• Shook is defending an animal health company in a suit alleging that its growth hormone implant product for steers and heifers caused adverse side effects in a large grazing herd of cattle, leading to significant alleged loss of value at auction.

Representative Regulatory Matters

  • Our team has provided counsel on a variety of labeling and regulatory issues, including “Made in the USA,” labeling vignettes, non-GMO, “natural,” and health-related claims, including for emerging product lines, such as “raw” options.
  • Shook conducted risk assessments and advised clients on the advertising and promotion of hemp-derived pet products, including potential online sales.
  • We have advised clients in connection with the “slack fill” litigation trend as it may involve pet foods and products.
  • Shook has provided an animal health product manufacturer with advertising and promotion guidance regarding performance claims.

Shook’s Animal Health and Agribusiness team, now spanning multiple offices nationwide, has its historical roots in our headquarters in Kansas City. We are at the heart of the Kansas City Animal Health Corridor, which comprises 300 companies that represent more than 50% of total worldwide animal health, diagnostics and pet food sales. Our team includes attorneys who have a background in agribusiness and agriculture economics, FDA leadership experience, science degrees and acumen as former in-house counsel in the industry.

Shook often partners with industry groups like the National Institute for Animal Agriculture, Biotechnology Innovation Organization, Agricultural Business Council of Kansas City, Kansas City Animal Health Corridor and the American Royal. Our public policy group has decades of experience working to address the civil litigation environment for animal health defendants seeking to make the legal system more fair and predictable, and opposing efforts by plaintiffs’ lawyers to expand liability or damages in an unsound manner, such as the attempt to expand the availability of emotional distress or sentimental damages for injuries to animals.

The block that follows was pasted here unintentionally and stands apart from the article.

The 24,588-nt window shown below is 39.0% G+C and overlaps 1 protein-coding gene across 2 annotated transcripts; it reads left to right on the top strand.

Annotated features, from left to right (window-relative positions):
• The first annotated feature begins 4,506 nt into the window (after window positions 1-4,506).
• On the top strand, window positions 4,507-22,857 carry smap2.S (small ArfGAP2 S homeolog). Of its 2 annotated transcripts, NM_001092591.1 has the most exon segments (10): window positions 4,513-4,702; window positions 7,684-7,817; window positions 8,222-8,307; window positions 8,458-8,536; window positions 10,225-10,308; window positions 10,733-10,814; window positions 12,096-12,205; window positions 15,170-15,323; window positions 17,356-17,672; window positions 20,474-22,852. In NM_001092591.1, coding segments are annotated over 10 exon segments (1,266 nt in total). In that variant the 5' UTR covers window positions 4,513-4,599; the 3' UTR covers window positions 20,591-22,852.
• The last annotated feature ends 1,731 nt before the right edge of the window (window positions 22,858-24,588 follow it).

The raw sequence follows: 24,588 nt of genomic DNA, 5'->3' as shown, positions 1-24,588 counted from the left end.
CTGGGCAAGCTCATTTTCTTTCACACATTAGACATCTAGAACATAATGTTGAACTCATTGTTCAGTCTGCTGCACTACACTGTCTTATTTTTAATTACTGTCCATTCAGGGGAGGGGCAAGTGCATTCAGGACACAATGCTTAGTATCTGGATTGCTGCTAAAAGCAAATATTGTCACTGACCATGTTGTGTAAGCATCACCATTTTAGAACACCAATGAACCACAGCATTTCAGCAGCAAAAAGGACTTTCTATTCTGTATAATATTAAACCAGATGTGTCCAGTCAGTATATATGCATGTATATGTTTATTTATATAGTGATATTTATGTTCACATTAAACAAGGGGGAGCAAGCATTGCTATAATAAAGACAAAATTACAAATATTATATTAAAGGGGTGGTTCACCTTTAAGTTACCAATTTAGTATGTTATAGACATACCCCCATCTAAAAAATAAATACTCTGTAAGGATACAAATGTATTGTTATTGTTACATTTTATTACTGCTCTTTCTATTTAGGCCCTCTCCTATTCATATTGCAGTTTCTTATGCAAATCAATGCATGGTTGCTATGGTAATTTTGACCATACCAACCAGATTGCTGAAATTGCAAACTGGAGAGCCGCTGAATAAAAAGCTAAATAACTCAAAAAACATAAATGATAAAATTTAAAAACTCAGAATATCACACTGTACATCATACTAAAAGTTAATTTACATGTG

Shook has become a leader in animal welfare legal affairs, regularly filing amicus briefs in state and federal appellate courts on behalf of the Animal Health Institute and a coalition of other trade associations, including the following:

  • American Veterinary Medical Association
  • Pet Industry Joint Advisory Committee
  • American Animal Hospital Association
  • American Pet Products Association
  • National Animal Interest Alliance

We have extensive experience counseling clients on digital health and IP strategy, including developing tailored and comprehensive approaches, IP legal frameworks and practical guides to support a company’s digital initiatives. Our attorneys excel in digital health and connected devices including AI, blockchain and IoT. Team members also have participated in secondments to help launch and implement corporate digital initiatives and best practices consistent with corporate regulatory strategies.

Our Animal Health and Agriculture team has the experience, creativity and depth to help animal health and agriculture clients face the most challenging litigation and regulatory issues.